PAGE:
On 20 December 1971,the UN General Assembly affirmed the desirability of abolishing the death penalty in all countries. The desirability of abolishing the death penalty was reiterated in General Assembly resolution of 8 December 1977 and – most recently – by the UN Commission on Human Rights in resolution of 3 April 1998.
In resolution of 3 April 1997, the UN Commission on Human Rights expressed its conviction “that abolition of the death penalty contributes to the enhancement of human dignity and to the progressive development of human rights”.
Protocol No. 6 is the most widely ratified of the three in comparison to the number of states parties to the parent treaty; as of October 1998 it had been ratified by 28 states and signed by another five. The Second Optional Protocol to the ICCPR had been ratified by 33 states as of the same date and signed by another three, while the Protocol to the American Convention on Human Rights to Abolish the Death Penalty had been ratified by six states and signed by one other.
Sixty-three countries today have abolished the death penalty for all crimes. Another 16 have abolished the death penalty for all but exceptional crimes such as wartime crimes. Alongside the countries which have abolished the death penalty for all crimes or for ordinary crimes only, there are 24 which can be considered abolitionist de facto, in that they retain the death penalty in law but have not carried out any executions for the past 10 years, or have made an international commitment not to do so. As Roger Hood has stated, the death penalty in these countries “has a far greater symbolic than practical significance”
.The trend to abolition seems inexorable, yet the battle has to be fought over and over again. Each country has to go through a process which is often long and painful, examining for itself the arguments for and against, before finally – we hope – rejecting the death penalty.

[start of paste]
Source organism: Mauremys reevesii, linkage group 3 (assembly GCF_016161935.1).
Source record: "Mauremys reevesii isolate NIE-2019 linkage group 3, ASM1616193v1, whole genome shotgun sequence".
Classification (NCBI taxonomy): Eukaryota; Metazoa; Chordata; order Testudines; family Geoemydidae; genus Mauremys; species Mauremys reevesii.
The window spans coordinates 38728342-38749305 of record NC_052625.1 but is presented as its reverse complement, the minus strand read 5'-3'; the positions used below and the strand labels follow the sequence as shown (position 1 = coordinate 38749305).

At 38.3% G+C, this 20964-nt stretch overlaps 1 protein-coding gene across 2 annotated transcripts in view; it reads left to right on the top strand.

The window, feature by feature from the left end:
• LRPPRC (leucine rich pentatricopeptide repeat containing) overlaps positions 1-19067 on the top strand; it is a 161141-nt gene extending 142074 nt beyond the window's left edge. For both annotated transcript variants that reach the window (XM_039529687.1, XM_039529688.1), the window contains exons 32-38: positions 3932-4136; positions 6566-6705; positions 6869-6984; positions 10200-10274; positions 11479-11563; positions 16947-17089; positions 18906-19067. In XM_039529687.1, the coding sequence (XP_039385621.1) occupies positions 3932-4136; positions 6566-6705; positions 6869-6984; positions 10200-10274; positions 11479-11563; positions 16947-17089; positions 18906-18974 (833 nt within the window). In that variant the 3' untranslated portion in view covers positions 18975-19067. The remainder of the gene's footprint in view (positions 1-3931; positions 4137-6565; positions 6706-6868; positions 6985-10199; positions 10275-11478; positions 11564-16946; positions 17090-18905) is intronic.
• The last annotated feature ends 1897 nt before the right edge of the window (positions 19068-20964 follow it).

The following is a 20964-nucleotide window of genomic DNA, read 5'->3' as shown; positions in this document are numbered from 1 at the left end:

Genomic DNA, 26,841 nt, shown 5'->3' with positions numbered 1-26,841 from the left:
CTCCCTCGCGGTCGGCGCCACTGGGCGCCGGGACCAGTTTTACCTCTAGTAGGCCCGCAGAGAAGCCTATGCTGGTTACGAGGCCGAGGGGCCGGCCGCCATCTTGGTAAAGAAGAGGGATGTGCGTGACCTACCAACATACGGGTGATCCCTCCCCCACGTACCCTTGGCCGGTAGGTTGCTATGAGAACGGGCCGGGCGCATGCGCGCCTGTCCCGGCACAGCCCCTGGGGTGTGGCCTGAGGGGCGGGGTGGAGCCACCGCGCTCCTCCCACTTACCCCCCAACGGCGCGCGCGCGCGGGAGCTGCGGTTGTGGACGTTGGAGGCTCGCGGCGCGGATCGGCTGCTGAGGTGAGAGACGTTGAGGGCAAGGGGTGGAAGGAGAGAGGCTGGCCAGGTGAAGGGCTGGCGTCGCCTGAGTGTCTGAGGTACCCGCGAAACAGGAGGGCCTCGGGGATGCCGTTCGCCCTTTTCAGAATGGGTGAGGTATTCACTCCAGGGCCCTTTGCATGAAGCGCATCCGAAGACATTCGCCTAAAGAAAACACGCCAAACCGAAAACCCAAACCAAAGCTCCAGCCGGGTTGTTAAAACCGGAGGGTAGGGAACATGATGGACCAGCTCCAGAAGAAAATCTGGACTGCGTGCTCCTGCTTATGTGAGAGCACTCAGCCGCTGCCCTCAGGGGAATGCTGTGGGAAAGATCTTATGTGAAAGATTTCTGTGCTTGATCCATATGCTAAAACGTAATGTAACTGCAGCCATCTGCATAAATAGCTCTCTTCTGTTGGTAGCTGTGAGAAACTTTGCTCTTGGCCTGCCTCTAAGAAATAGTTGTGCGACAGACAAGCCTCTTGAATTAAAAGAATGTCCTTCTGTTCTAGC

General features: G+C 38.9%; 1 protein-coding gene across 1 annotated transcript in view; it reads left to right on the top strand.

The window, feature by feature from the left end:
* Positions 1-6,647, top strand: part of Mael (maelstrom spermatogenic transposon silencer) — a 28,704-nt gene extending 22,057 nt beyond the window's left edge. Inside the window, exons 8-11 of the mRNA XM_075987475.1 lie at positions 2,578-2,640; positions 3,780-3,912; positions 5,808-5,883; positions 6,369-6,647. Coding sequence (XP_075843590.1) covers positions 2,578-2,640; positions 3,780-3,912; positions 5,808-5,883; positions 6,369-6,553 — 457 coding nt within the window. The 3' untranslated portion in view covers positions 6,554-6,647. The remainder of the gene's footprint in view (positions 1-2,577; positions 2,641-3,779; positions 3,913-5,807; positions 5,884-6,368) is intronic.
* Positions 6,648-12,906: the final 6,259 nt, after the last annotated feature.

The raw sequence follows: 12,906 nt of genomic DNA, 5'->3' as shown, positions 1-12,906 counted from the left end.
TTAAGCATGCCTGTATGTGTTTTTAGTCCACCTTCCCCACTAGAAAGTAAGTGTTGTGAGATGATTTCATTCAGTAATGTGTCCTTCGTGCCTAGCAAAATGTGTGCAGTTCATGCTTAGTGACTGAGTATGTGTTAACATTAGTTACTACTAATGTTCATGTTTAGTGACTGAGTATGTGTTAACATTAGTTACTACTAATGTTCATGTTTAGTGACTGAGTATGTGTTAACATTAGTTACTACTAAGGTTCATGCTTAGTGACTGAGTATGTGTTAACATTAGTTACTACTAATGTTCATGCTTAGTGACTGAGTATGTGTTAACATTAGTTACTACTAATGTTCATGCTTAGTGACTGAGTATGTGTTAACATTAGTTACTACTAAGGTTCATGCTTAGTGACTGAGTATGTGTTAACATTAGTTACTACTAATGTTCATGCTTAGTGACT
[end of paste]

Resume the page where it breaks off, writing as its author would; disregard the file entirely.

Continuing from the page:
The decision to abolish the death penalty has to be taken by the government and the legislators. This decision can be taken even though the majority of the public favour the death penalty. Historically, this has probably almost always been the case. Yet when the death penalty is abolished, usually there is no great public outcry; and once abolished, it almost always stays abolished.
This must mean that although a majority of the public favours the death penalty in a given country, it is also the case that a majority of the public is willing to accept abolition. This is a feature of public opinion which is not usually revealed by polls asking respondents to state their position on the death penalty. If the questions were more sophisticated, the polls would probably give a better sense of the complexities of public opinion and the extent to which it is based on an accurate understanding of the actual situation of criminality in the country, its causes and the means available for combating it.
As the UN Secretariat suggested as long ago as 1980, governments should take on the task of educating the public on the uncertainty of the deterrent effect of capital punishment. A better public understanding of crime prevention and criminal justice would produce more support for anti-crime measures which are genuine and not merely palliative. At the very least, politicians should not make demagogic calls for the death penalty, misleading the public and obscuring the need for genuine anti-crime measures.
Often the national debate on the death penalty is conducted in purely national terms. The international dimension needs to be brought in. Countries can learn from other countries’ experience.
Over the centuries, laws and public attitudes relating to torture have evolved. It is no longer permissible to use thumbscrews or the rack as legally sanctioned means of interrogation and punishment. Attitudes toward the death penalty are also changing, and bringing about abolition requires courageous political leadership, leadership that will be exercised in the defense of human rights. The requirement of respect for human rights has to include the abolition of the death penalty. It is not possible for a government to respect human rights and retain the death penalty at the same time.